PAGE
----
TEAM IN TRAINING: My trip to Chicago and participation in the marathon was in part thanks to two groups: Team BibRave and The Leukemia & Lymphoma Society's Team in Training. I did not get into the Chicago Marathon via the lottery, so when the opportunity came about to possibly get in via another method, I jumped at it! From the minute I got to the expo, every person I interacted with from LLS/TNT was absolutely amazing. They made me feel as if I had been a part of the TEAM for years. What I will add here for review's sake is this - don't sleep on the charity bib as a way into a marathon. Yes, you'll get to run the race you've always wanted to, but you also will do a LOT of good along the way. LLS/TNT is just one of MANY charities that partner with the Chicago Marathon, so I encourage you to find one that speaks to you and consider supporting it! I'll talk more about my LLS/TNT experience in my detailed race report over on my blog - presramsey.com
RACE MORNING: On race morning, I walked over to the LLS/TNT hotel and walked to Grant Park with a group of my fellow teammates. It was great heading over with people who have done this race before. They knew exactly where to go and when to get moving to be there. Getting INTO the park was a little stressful because there were so many people and not as many security folk checking bags. PRO TIP: make sure you read up on race day policies BEFORE you get to the security checkpoints, no matter what race you run. Most races will NOT allow any bags aside from the clear plastic one runners can collect at the expo. Follow the guidelines and your race day will go smoothly!
GEAR CHECK / CORRALS: Gear check was what you'd expect - find your bib number and give'em your stuff. Pretty straightforward. Best part about gear check was the amazing views of Buckingham fountain (which was on!) at sunrise. The corrals themselves seemed organized about the same as any other race I've run. Make sure you leave yourself enough time to get from gear check BACK to your corral though, as there is a little bit of a walk between the two.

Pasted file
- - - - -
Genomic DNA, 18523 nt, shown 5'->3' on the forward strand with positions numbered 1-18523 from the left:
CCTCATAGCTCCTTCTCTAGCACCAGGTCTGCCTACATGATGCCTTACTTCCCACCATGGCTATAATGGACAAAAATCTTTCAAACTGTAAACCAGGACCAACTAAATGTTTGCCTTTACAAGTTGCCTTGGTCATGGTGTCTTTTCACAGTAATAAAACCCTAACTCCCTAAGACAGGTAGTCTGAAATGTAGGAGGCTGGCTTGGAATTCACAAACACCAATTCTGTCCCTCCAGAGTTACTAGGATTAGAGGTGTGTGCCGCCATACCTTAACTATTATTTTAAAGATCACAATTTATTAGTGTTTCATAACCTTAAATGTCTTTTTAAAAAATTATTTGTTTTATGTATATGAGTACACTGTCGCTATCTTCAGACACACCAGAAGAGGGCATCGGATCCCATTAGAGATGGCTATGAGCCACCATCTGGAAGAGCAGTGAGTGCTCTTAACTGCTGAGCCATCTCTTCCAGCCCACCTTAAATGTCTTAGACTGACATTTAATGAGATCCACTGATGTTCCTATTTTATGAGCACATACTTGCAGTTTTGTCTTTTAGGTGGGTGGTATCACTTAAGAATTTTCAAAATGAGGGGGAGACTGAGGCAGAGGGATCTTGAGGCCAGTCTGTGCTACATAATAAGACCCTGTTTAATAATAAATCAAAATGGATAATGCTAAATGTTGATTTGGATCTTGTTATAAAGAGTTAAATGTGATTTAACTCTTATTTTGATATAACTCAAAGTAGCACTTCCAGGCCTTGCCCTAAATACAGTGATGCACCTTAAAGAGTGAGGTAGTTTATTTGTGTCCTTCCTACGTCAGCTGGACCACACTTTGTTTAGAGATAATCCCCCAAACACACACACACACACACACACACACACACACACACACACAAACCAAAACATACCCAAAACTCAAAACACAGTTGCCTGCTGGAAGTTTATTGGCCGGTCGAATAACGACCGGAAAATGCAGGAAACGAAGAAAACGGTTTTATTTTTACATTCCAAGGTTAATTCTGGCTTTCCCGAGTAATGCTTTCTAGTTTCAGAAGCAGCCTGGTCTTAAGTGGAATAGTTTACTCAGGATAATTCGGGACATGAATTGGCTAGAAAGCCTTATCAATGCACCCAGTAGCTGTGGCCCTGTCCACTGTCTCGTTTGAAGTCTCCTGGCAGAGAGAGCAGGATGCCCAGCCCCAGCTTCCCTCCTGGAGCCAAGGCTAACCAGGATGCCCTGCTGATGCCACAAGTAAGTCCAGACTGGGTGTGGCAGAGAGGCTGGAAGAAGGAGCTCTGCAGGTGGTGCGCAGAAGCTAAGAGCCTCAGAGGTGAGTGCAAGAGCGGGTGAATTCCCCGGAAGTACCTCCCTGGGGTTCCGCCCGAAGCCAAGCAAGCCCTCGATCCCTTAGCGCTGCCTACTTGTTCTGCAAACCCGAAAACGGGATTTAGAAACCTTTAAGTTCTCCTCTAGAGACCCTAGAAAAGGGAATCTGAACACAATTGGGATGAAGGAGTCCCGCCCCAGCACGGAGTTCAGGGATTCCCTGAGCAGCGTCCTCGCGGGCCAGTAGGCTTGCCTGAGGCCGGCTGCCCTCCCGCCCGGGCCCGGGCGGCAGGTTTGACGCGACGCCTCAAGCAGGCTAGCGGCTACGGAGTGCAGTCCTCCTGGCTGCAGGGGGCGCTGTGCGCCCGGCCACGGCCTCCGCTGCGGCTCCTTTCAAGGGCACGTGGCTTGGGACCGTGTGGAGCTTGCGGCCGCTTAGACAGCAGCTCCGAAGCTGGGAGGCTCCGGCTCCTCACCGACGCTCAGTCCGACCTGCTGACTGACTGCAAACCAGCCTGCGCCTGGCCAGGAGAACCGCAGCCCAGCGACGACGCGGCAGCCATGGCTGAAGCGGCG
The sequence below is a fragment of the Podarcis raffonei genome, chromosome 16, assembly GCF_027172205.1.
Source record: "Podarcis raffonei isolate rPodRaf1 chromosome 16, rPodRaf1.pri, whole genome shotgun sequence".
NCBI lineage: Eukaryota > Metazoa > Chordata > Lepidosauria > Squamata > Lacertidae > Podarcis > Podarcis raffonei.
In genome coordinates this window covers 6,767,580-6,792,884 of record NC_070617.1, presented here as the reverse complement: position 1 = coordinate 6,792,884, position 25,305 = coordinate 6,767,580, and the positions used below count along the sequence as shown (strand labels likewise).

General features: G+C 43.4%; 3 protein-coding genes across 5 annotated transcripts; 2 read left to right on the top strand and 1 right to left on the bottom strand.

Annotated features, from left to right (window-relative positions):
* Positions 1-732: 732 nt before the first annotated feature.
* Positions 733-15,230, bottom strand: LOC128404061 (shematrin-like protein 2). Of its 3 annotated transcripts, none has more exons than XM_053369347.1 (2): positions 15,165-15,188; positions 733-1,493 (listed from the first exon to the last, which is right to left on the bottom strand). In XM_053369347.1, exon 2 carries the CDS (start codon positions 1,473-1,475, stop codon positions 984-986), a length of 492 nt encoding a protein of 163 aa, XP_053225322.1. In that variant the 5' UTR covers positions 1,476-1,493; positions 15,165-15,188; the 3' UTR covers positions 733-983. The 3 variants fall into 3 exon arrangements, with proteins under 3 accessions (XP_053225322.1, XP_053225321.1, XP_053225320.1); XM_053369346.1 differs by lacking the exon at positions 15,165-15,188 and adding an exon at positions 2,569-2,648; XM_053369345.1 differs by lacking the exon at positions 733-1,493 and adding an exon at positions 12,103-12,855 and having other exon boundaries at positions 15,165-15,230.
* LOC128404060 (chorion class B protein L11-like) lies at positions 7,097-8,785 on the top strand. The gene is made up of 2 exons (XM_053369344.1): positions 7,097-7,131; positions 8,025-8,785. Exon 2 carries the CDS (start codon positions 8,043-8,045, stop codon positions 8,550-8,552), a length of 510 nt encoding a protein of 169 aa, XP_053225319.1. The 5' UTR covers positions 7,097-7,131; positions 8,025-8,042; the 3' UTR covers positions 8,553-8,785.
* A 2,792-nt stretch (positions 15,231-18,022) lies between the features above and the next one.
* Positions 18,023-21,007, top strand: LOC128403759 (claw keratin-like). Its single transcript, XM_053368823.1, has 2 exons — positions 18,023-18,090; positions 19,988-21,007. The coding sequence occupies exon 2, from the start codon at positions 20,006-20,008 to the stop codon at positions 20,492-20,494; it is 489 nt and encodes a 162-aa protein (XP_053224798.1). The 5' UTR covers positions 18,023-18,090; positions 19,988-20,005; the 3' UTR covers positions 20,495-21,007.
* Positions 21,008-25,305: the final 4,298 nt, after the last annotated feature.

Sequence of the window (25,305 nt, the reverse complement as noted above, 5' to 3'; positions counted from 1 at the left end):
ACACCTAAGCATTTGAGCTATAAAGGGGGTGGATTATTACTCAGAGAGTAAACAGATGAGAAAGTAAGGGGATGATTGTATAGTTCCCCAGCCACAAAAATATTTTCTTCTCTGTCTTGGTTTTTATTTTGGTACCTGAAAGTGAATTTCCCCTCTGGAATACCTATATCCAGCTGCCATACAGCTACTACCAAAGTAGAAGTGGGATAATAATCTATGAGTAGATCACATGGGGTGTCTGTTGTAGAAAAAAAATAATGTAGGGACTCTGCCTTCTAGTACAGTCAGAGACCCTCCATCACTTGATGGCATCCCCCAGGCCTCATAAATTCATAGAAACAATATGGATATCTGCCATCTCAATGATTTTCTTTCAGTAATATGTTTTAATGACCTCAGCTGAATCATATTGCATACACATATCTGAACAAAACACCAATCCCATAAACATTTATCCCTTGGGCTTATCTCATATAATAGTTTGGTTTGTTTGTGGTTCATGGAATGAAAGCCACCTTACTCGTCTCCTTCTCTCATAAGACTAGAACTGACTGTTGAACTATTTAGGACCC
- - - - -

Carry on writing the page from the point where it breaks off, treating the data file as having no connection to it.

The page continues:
THE COURSE: The start was a little crowded, but it began to spread out fairly quick. The course itself is absolutely great - AND FLAT! The only exception to this would be the bridges, which are small rolling hills at best. Best advice I received and that I will repeat to you: go for the carpet on the bridges! You'll have better traction and lessen the chance of slipping/twisting an ankle in the grating on the bridge. Aside from that, the only real difficult spot on the entire course is inside the last half mile when you make your last right turn and have to climb over the only real hill on the course - "Mount Roosevelt". Favorite part of the course was running through Chinatown! I did not expect it to be as cool as it was and the spectator turnout in that area was amazing.
AID STATIONS: There was no lack of aid stations and toilets along the course. Plenty of Gatorade, Water, and gels to get through the race. The toilet were set up on side-streets along the course near the aid stations, almost like pit stops in an car race. For as many people as there were in the event, the toilets never seemed to be overwhelmed or gross - definitely a plus.
OVERALL: You should ABSOLUTELY make it a priority to run the Chicago Marathon. I don't care how you get there - lottery, charity, etc - just go and experience it. The event is fantastic, the organization of the race is second to none, and just being in Chicago will make it that much more fun.
I would definitely consider returning to Chicago in the future. Thank you BibRave and Team in Training for an amazing weekend!